With operational technology, storage could potentially be the ‘Holy Grail’ for effective integration of renewable energy by allowing wind and solar generation to be used at more optimal times, solving intermittency and grid reliability issues.  Furthermore, some states have begun to define energy storage mandates for investor-owned utilities (IOUs), most notably California’s requirement to invest a combined 1,325 MW of energy storage by the end of 2020.  Others are opting for more modest goals, such as Oregon’s mandate for electric utilities to procure at least 5 megawatt-hours of energy storage by 2020.  This session will explore the challenges and opportunities surrounding the future application of storage technologies alongside renewable energy from both a business and policy perspective, discussing:

  • The role of energy storage in meeting state RPS goals — modest vs aggressive goals
  • Strategizing the role of energy storage in renewable development from a business standpoint
  • Hurdles and pitfalls to getting a project financed with storage incorporated
    • Coordinating tax aspects of storage with renewables
  • Opportunities for tax benefits to accelerate the deployment of storage
    • Update on Internal Revenue Service (IRS) consideration for energy storage to qualify for investment tax credit regulations
    • Opportunities for tax-exempt bonds for smart renewable investment

Moderator:

Harry Judd, President, Accion Group

Panelists:

Rob Threlkeld, Global Manager-Renewable Energy, General Motors

John Marciano III, Partner, Chadbourne & Park LLP

Tucson Electric, Representative

9:15 – 10:15 a.m. ::  Grid-Balancing & Resource Planning Considerations for Renewable Procurement

This session will discuss how increasing distributed energy resources (DER) on the electric grid — especially solar PV — are already affecting how utilities think about grid-scale renewable energy, and consequently, their renewable procurement practices.  It will showcase how some utilities are strategizing for an optimized, balanced grid that integrates all renewable generation, and how those efforts relate to their overall resource planning and renewable procurement goals. Specifically, this session will evaluate:

  • How does the presence of distributed renewable generation impact the need for grid-scale renewables?
  • What capacity constraints and challenges could utilities experience from DERs when trying to integrate renewable generation from mandated procurement processes?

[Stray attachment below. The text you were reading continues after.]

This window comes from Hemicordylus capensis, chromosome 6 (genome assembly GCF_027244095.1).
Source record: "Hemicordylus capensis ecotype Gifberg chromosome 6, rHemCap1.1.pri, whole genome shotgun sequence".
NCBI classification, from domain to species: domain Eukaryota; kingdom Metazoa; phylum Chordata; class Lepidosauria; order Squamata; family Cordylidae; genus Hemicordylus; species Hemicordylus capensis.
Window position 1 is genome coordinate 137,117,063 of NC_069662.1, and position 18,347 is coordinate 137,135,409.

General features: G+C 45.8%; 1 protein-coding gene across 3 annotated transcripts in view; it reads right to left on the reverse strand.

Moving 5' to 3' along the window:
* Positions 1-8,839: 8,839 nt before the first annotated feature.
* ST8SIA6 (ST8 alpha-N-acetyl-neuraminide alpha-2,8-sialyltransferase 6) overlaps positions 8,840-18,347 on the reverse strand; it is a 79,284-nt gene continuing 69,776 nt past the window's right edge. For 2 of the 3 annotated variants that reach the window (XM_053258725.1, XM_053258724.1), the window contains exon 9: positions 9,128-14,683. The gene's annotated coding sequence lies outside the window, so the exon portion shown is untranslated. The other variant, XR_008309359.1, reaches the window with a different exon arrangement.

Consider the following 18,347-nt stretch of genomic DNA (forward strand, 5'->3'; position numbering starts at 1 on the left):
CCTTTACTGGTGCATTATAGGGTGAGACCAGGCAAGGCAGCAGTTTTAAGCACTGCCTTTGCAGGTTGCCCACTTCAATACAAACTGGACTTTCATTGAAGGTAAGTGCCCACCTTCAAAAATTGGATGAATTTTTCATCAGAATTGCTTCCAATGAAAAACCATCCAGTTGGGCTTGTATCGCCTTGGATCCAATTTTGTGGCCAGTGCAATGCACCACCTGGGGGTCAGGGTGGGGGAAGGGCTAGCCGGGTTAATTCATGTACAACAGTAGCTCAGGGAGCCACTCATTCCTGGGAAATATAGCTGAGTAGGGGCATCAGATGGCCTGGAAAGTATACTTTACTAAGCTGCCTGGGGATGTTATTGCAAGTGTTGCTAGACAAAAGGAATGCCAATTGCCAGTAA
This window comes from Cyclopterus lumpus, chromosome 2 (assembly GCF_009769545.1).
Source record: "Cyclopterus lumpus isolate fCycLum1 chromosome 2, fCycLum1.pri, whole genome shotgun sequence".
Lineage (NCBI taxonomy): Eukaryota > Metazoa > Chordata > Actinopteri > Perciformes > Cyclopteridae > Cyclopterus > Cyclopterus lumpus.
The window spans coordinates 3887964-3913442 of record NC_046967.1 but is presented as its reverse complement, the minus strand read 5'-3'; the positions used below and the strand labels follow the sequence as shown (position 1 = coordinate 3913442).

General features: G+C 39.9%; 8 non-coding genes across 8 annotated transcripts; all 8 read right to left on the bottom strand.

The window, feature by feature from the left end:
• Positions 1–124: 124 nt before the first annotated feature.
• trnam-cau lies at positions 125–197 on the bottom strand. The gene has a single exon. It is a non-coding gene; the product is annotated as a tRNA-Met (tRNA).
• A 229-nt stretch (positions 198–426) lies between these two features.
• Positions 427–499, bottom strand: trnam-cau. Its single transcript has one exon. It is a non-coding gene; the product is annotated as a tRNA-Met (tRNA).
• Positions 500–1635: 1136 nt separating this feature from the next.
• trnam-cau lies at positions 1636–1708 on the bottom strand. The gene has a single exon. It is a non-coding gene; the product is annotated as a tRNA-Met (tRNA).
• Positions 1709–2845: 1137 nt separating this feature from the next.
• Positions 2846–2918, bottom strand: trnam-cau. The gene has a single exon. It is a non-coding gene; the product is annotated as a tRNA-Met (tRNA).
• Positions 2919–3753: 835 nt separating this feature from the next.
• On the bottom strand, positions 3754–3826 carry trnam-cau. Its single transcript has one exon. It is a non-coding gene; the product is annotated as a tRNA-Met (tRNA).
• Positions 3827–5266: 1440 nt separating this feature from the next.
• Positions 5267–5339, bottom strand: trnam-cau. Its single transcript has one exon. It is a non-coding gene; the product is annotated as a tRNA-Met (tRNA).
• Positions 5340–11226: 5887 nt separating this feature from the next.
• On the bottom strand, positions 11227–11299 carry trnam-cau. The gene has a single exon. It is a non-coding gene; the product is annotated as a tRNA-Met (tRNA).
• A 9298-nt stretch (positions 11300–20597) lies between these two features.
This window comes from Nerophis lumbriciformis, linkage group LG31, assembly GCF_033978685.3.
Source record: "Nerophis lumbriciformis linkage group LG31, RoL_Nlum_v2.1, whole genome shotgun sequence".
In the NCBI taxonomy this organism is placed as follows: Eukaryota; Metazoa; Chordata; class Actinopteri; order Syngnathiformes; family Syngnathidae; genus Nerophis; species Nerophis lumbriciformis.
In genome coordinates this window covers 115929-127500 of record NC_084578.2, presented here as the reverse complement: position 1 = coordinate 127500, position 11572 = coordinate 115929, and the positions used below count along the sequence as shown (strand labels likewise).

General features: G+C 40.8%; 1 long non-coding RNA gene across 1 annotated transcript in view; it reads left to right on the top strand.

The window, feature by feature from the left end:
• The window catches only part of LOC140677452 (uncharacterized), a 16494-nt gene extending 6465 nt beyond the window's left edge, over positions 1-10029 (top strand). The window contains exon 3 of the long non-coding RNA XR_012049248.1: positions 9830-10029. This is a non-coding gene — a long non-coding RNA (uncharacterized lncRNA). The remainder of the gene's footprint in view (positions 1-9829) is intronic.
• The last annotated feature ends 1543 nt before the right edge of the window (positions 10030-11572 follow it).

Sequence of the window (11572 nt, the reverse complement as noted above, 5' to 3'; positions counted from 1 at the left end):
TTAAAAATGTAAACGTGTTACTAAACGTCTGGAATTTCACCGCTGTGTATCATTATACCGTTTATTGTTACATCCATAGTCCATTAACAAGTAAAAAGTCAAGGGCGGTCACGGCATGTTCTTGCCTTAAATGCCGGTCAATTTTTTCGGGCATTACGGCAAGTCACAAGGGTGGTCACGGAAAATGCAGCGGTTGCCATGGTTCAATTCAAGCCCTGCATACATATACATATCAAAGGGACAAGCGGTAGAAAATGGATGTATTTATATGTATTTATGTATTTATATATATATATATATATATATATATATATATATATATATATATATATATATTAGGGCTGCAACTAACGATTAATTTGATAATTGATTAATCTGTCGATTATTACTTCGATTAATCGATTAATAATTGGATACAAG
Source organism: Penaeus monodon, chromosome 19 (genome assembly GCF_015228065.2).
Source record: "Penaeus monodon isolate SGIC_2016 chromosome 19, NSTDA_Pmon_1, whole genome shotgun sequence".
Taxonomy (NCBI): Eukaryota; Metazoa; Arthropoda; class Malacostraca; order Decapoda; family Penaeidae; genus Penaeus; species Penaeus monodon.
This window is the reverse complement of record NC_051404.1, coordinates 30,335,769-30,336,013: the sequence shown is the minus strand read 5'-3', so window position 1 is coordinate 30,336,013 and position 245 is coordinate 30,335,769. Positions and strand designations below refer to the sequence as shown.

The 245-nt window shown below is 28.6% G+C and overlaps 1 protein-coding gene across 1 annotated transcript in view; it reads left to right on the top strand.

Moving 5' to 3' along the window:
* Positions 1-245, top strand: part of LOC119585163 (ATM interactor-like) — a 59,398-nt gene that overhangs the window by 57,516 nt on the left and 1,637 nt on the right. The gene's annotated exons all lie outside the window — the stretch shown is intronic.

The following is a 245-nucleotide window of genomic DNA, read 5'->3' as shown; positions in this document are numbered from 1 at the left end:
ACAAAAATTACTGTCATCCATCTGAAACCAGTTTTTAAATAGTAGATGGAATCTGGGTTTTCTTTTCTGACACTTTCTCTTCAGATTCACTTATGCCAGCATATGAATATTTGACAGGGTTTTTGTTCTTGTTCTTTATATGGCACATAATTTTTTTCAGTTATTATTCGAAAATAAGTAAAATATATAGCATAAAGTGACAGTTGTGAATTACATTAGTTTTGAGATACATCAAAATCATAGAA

James Wilde, Director – Resource Planning, Arizona Public Service (APS)

Bonneville Power Association, Representative

10:15 – 10:30 a.m. :: Morning Break

10:30 – 11:45 a.m. :: CAISO EIM: Impact on Renewable Procurement & Compliance Challenges

In November 2014, PacifiCorp became the first non-California-based utility to enter the California ISO (CAISO) energy imbalance market (EIM), an important step towards coordinated operations among balancing authorities in the West to more optimally operate the variability of increasing renewable energy on the grid.  NV Energy entered the EIM in 2015.  Several more utilities in western states outside of California have announced their intention to join, or are evaluating it as a possibility.   This session will explore what utilities are joining later this year, and what RTO expansion under the CAISO EIM market means for state renewable procurement practices.  It will also evaluate the unique regulatory issues involved with RPS compliance under emerging EIM, addressing opportunities and challenges for cross-state collaboration for resource qualification.

Moderator:

Tara Kaushik, Partner, Holland & Knight

Panelists:

Carl Linvill, Principal, Regulatory Assistance Project

John Crider, Senior Power Cost Analysis, Oregon Public Utilities Commission

Paul Nelson, Manager-Electricity Market Design, Southern California Edison (SCE) (invited)

Mary Wiencke, Director-Environmental Policy & Strategy, PacifiCorp

11:45 a.m. :: Conference Adjourns

Speakers

Ashley Wald, Partner, Holland & Hart

Brendan McCarthy, Local, State and Regional Environmental Policy, Portland General Electric

Carl Linvill, Principal, Regulatory Assistance Project

Chris DiGiovanni, Renewable Procurement Manager, Pacific Gas & Electric Company (PG&E)

Christie Bradway, Manager – Renewable Contracts, Eversource Energy

David Brown, Senior Principal, Obsidian Renewables

Etta Lockey, Attorney, PacifiCorp

Harry Judd, President, Accion Group

James Wilde, Director – Resource Planning, Arizona Public Service (APS)

John Crider, Senior Power Cost Analysis, Oregon Public Utilities Commission

John Marciano III, Partner, Chadbourne & Park LLP

Kristine Raper, Commissioner, Idaho Public Utilities Commission

Marc Vinson, Utility Scale Implementation Manager, Georgia Power

Mary Wiencke, Director-Environmental Policy & Strategy, PacifiCorp

Paul Bachmuth, Director – Business Development, Tradewind

Paul Nelson, Manager-Electricity Market Design, Southern California Edison (SCE) (invited)

Rob Threlkeld, Global Manager-Renewable Energy, General Motors

Robert Kahn, Executive Director, Northwest & Intermountain Power Producers Coalition (NIPPC)

Tara Kaushik, Partner, Holland & Knight

Location

Portland Marriott Downtown Waterfront

1401 SW Naito Pkwy
Portland, OR 97201

To reserve your room, please call 1-503-226-7600

Please indicate that you are with the EUCI group to receive the group rate.

or book online at https://resweb.passkey.com/go/EUCImeetingJuly2016

ROOM RATE:

The room rate is $229.00 single or double plus applicable taxes.

ROOM BLOCK DATES:

A room block has been reserved for the nights of July 12 – 13, 2016.

RATE AVAILABLE UNTIL:

Make your reservations prior to June 13, 2016. There are a limited number of rooms available at the conference rate. Please make your reservations early.

Register

Event Standard RateAttendees
Proceedings package US $ 395.00